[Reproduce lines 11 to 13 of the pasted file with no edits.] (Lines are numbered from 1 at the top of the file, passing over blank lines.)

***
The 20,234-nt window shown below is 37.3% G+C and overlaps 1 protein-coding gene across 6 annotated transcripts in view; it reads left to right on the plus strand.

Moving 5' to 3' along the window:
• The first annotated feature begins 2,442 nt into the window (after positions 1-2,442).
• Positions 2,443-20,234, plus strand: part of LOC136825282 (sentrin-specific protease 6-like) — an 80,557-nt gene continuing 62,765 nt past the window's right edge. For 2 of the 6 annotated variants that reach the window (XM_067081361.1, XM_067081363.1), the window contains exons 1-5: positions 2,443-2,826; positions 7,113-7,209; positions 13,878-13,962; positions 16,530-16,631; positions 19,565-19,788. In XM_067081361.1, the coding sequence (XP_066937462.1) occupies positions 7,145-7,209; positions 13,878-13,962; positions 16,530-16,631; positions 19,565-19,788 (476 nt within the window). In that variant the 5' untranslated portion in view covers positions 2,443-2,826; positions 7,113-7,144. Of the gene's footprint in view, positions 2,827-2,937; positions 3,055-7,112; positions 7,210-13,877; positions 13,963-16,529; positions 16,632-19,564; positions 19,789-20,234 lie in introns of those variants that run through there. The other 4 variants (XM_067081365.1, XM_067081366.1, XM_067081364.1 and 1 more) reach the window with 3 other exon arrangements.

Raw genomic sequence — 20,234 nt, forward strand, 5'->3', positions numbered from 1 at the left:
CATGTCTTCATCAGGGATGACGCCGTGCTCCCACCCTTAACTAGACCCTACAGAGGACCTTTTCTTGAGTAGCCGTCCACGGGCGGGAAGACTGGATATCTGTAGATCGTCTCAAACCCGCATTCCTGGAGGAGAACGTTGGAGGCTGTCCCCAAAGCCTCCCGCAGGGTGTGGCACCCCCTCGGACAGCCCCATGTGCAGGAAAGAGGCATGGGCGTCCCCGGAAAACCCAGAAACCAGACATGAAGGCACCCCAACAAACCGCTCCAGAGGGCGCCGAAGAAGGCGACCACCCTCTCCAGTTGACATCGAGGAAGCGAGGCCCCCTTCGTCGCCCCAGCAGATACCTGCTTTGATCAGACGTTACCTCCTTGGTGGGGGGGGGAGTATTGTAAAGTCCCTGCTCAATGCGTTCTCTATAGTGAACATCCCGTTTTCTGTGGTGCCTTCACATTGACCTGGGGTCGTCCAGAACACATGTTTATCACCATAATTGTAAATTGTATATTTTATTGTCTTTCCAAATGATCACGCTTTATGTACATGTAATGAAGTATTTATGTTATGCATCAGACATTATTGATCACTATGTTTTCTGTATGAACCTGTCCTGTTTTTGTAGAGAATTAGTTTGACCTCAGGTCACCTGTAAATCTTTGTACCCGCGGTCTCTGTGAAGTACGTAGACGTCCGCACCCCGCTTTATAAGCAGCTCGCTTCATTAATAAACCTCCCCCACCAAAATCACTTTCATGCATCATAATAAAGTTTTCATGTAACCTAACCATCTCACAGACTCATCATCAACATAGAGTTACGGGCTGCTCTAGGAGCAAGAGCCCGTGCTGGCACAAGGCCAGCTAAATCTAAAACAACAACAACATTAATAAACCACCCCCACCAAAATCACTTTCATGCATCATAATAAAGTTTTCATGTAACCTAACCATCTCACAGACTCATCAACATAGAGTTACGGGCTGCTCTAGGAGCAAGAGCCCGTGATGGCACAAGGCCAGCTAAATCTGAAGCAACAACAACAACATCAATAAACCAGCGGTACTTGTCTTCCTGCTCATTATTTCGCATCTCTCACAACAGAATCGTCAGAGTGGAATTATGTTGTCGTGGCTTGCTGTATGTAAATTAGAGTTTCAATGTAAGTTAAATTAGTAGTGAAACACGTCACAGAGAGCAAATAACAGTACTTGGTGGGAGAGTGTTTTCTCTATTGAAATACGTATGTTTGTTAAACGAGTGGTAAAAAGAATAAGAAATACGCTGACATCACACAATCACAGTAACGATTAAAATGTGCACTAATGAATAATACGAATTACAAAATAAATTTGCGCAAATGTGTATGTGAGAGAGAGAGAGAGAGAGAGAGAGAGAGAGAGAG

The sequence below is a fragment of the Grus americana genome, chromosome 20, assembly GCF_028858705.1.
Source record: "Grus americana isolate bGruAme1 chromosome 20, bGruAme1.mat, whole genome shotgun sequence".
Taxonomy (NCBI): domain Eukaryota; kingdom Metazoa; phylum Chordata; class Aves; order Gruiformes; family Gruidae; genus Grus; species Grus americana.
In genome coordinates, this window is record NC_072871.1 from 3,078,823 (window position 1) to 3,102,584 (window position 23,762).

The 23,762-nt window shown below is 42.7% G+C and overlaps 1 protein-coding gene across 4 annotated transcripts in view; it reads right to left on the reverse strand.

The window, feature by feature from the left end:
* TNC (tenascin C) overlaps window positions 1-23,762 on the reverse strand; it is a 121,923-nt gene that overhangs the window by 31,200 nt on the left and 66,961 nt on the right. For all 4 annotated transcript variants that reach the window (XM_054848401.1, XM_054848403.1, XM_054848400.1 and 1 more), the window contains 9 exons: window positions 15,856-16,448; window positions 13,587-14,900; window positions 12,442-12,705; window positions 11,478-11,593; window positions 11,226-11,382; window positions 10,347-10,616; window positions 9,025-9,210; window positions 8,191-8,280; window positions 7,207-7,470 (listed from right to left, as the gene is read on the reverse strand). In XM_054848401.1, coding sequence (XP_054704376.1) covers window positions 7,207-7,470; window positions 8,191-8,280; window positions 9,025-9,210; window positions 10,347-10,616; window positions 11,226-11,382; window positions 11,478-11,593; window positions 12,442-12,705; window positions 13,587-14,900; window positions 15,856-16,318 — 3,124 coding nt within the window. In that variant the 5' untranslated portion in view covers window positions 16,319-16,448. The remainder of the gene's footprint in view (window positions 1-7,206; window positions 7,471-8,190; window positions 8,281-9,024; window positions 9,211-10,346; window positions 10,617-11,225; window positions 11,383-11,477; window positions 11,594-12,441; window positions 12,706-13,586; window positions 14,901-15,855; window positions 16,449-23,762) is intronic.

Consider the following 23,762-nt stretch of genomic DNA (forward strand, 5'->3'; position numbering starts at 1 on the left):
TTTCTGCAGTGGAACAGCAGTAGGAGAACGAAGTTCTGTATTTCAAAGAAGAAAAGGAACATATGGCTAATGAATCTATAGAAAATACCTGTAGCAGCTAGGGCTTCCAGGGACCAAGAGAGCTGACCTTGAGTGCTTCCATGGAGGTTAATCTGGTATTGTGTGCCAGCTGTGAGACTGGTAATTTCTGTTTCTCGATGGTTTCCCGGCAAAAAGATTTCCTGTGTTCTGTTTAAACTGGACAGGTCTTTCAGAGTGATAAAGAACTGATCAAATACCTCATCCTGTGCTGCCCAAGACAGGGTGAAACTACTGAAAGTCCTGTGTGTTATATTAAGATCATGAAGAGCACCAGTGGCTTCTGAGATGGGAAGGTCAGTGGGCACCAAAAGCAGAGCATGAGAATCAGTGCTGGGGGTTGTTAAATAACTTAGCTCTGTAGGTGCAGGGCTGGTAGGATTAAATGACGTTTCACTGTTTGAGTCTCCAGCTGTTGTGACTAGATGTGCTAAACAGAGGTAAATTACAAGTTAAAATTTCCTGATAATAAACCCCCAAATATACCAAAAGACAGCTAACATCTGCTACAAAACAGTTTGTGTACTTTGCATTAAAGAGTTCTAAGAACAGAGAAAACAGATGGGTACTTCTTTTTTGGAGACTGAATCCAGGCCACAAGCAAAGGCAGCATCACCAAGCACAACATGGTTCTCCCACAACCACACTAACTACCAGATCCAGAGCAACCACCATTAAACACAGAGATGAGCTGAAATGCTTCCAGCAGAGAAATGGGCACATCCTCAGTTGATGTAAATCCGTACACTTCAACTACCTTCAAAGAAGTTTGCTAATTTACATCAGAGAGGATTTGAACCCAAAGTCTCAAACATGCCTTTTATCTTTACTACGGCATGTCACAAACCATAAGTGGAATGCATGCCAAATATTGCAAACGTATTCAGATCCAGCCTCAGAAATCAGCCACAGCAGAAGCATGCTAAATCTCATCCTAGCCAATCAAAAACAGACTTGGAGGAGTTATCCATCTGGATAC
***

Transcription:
The 23,762-nt window shown below is 42.7% G+C and overlaps 1 protein-coding gene across 4 annotated transcripts in view; it reads right to left on the reverse strand.

The window, feature by feature from the left end:
* TNC (tenascin C) overlaps window positions 1-23,762 on the reverse strand; it is a 121,923-nt gene that overhangs the window by 31,200 nt on the left and 66,961 nt on the right. For all 4 annotated transcript variants that reach the window (XM_054848401.1, XM_054848403.1, XM_054848400.1 and 1 more), the window contains 9 exons: window positions 15,856-16,448; window positions 13,587-14,900; window positions 12,442-12,705; window positions 11,478-11,593; window positions 11,226-11,382; window positions 10,347-10,616; window positions 9,025-9,210; window positions 8,191-8,280; window positions 7,207-7,470 (listed from right to left, as the gene is read on the reverse strand). In XM_054848401.1, coding sequence (XP_054704376.1) covers window positions 7,207-7,470; window positions 8,191-8,280; window positions 9,025-9,210; window positions 10,347-10,616; window positions 11,226-11,382; window positions 11,478-11,593; window positions 12,442-12,705; window positions 13,587-14,900; window positions 15,856-16,318 — 3,124 coding nt within the window. In that variant the 5' untranslated portion in view covers window positions 16,319-16,448. The remainder of the gene's footprint in view (window positions 1-7,206; window positions 7,471-8,190; window positions 8,281-9,024; window positions 9,211-10,346; window positions 10,617-11,225; window positions 11,383-11,477; window positions 11,594-12,441; window positions 12,706-13,586; window positions 14,901-15,855; window positions 16,449-23,762) is intronic.